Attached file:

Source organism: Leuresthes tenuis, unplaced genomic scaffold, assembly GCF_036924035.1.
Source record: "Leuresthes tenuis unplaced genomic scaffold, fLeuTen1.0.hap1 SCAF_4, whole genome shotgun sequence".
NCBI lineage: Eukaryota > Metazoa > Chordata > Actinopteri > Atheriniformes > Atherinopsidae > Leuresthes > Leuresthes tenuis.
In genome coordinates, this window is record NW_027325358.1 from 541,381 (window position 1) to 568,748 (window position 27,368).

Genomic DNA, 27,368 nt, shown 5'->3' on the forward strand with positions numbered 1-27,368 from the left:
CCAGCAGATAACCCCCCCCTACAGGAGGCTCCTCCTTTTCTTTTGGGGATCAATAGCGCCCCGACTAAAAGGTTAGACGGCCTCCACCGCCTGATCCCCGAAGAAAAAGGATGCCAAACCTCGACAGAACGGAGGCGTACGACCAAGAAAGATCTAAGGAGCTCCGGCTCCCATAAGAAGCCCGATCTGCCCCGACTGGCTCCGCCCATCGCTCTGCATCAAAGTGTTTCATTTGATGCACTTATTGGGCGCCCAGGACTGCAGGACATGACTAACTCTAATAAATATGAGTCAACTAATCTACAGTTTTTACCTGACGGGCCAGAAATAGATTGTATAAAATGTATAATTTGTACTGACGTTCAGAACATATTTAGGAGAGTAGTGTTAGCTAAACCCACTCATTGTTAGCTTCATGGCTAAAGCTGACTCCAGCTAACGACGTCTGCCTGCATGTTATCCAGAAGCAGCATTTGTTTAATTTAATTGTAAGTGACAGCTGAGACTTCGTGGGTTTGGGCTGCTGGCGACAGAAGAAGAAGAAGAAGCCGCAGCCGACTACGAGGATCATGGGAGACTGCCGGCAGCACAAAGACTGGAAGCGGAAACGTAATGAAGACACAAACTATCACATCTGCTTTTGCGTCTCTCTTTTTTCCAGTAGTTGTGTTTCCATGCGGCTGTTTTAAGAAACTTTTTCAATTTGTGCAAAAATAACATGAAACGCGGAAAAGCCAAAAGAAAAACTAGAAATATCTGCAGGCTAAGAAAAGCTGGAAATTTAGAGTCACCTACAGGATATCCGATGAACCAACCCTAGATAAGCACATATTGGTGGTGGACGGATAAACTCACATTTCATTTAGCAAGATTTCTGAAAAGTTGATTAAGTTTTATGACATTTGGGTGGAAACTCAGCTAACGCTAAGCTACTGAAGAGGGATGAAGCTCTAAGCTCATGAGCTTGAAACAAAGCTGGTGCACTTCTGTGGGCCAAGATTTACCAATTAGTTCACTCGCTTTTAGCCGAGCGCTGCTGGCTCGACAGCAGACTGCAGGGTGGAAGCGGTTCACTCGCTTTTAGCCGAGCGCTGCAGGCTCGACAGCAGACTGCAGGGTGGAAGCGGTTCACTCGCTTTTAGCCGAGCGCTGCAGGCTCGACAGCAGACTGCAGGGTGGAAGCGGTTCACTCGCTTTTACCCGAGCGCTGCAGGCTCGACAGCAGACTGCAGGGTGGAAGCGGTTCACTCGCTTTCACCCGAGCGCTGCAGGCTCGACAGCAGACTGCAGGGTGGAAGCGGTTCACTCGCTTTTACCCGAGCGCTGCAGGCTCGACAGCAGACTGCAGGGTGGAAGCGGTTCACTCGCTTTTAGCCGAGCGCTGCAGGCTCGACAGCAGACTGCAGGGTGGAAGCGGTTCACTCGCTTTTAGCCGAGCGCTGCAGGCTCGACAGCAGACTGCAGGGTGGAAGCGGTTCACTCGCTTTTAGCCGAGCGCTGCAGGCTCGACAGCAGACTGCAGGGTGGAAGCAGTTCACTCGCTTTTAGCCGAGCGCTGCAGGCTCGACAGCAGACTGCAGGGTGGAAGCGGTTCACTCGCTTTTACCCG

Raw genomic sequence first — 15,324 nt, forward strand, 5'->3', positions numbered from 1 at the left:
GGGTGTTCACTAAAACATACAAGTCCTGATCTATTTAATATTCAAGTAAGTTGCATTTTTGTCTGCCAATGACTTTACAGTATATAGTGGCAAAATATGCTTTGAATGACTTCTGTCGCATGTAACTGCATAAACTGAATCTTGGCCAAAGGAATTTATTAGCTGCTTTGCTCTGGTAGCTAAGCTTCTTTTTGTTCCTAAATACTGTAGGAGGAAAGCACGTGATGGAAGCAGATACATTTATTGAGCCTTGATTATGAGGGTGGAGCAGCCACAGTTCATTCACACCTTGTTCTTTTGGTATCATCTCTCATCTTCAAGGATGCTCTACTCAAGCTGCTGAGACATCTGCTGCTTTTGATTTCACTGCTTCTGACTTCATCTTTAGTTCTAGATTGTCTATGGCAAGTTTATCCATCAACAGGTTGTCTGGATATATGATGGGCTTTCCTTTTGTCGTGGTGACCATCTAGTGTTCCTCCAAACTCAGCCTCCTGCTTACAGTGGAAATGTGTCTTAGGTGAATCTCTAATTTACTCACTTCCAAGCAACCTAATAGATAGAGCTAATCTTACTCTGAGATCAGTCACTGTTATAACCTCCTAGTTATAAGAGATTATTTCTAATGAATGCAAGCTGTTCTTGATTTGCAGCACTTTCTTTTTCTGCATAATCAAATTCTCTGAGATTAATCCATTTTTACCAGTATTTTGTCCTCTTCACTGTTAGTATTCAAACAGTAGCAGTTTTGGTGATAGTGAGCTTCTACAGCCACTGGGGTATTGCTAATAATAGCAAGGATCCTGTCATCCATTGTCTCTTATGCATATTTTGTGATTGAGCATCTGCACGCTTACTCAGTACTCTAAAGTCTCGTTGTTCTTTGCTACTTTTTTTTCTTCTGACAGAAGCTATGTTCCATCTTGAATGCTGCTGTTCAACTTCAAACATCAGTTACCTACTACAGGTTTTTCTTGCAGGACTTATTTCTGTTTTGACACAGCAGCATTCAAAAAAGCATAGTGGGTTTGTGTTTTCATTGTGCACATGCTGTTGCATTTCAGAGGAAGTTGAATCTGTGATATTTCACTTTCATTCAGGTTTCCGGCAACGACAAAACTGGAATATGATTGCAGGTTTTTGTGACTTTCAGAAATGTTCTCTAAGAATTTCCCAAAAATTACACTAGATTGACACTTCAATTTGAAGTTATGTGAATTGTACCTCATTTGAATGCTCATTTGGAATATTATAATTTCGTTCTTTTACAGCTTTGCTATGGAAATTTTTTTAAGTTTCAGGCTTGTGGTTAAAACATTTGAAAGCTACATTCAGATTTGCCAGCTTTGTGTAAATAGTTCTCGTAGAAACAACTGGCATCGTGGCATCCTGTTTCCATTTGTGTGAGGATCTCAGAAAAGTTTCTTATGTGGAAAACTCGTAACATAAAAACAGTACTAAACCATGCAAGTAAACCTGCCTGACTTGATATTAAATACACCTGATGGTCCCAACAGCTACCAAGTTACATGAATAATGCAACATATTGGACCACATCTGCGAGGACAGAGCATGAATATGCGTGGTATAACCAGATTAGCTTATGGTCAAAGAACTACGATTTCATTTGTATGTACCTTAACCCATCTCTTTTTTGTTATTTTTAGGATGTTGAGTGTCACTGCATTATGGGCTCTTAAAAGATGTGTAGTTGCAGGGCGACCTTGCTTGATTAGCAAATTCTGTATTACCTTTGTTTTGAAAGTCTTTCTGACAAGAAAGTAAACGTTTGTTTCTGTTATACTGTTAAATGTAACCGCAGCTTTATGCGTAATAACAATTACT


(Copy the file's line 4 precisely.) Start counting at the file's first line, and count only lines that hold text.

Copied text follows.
In genome coordinates, this window is record NW_027325358.1 from 541,381 (window position 1) to 568,748 (window position 27,368).